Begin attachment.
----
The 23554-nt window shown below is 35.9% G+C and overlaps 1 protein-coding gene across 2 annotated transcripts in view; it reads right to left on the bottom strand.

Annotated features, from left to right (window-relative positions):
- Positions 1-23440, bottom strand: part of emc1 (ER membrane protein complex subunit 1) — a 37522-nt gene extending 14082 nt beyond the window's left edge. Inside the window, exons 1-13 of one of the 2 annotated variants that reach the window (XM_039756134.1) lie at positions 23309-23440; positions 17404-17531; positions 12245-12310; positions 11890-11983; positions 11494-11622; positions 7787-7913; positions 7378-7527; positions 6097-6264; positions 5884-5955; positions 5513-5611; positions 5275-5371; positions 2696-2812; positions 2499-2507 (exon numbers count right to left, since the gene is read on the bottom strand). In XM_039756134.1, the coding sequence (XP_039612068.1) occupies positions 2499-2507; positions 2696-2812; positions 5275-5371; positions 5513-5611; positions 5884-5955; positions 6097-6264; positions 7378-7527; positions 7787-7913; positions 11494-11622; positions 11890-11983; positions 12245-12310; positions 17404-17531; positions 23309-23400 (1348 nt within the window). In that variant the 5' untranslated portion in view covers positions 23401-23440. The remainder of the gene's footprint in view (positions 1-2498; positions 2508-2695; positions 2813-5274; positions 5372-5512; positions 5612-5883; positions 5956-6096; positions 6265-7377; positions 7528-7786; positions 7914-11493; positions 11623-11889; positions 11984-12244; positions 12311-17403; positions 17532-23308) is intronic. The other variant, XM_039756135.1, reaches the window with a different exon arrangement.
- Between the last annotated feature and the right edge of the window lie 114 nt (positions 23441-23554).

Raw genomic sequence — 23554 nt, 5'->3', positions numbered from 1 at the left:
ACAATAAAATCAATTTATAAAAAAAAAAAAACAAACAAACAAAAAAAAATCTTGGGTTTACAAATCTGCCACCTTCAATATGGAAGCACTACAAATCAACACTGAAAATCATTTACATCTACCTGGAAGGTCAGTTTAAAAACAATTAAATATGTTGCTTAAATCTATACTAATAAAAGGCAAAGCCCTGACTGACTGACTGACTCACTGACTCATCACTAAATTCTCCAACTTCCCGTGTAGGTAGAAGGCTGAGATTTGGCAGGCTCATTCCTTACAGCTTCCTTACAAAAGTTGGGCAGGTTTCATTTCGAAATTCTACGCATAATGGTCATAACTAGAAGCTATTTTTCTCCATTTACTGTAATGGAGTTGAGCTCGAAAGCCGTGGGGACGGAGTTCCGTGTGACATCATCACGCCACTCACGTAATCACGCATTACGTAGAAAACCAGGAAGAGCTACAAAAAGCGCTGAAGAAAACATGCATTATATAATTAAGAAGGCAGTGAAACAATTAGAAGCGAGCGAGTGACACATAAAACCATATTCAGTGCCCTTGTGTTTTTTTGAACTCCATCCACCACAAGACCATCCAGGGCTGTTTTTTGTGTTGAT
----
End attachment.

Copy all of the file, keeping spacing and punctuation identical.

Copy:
The 23554-nt window shown below is 35.9% G+C and overlaps 1 protein-coding gene across 2 annotated transcripts in view; it reads right to left on the bottom strand.

Annotated features, from left to right (window-relative positions):
- Positions 1-23440, bottom strand: part of emc1 (ER membrane protein complex subunit 1) — a 37522-nt gene extending 14082 nt beyond the window's left edge. Inside the window, exons 1-13 of one of the 2 annotated variants that reach the window (XM_039756134.1) lie at positions 23309-23440; positions 17404-17531; positions 12245-12310; positions 11890-11983; positions 11494-11622; positions 7787-7913; positions 7378-7527; positions 6097-6264; positions 5884-5955; positions 5513-5611; positions 5275-5371; positions 2696-2812; positions 2499-2507 (exon numbers count right to left, since the gene is read on the bottom strand). In XM_039756134.1, the coding sequence (XP_039612068.1) occupies positions 2499-2507; positions 2696-2812; positions 5275-5371; positions 5513-5611; positions 5884-5955; positions 6097-6264; positions 7378-7527; positions 7787-7913; positions 11494-11622; positions 11890-11983; positions 12245-12310; positions 17404-17531; positions 23309-23400 (1348 nt within the window). In that variant the 5' untranslated portion in view covers positions 23401-23440. The remainder of the gene's footprint in view (positions 1-2498; positions 2508-2695; positions 2813-5274; positions 5372-5512; positions 5612-5883; positions 5956-6096; positions 6265-7377; positions 7528-7786; positions 7914-11493; positions 11623-11889; positions 11984-12244; positions 12311-17403; positions 17532-23308) is intronic. The other variant, XM_039756135.1, reaches the window with a different exon arrangement.
- Between the last annotated feature and the right edge of the window lie 114 nt (positions 23441-23554).

Raw genomic sequence — 23554 nt, 5'->3', positions numbered from 1 at the left:
ACAATAAAATCAATTTATAAAAAAAAAAAAACAAACAAACAAAAAAAAATCTTGGGTTTACAAATCTGCCACCTTCAATATGGAAGCACTACAAATCAACACTGAAAATCATTTACATCTACCTGGAAGGTCAGTTTAAAAACAATTAAATATGTTGCTTAAATCTATACTAATAAAAGGCAAAGCCCTGACTGACTGACTGACTCACTGACTCATCACTAAATTCTCCAACTTCCCGTGTAGGTAGAAGGCTGAGATTTGGCAGGCTCATTCCTTACAGCTTCCTTACAAAAGTTGGGCAGGTTTCATTTCGAAATTCTACGCATAATGGTCATAACTAGAAGCTATTTTTCTCCATTTACTGTAATGGAGTTGAGCTCGAAAGCCGTGGGGACGGAGTTCCGTGTGACATCATCACGCCACTCACGTAATCACGCATTACGTAGAAAACCAGGAAGAGCTACAAAAAGCGCTGAAGAAAACATGCATTATATAATTAAGAAGGCAGTGAAACAATTAGAAGCGAGCGAGTGACACATAAAACCATATTCAGTGCCCTTGTGTTTTTTTGAACTCCATCCACCACAAGACCATCCAGGGCTGTTTTTTGTGTTGAT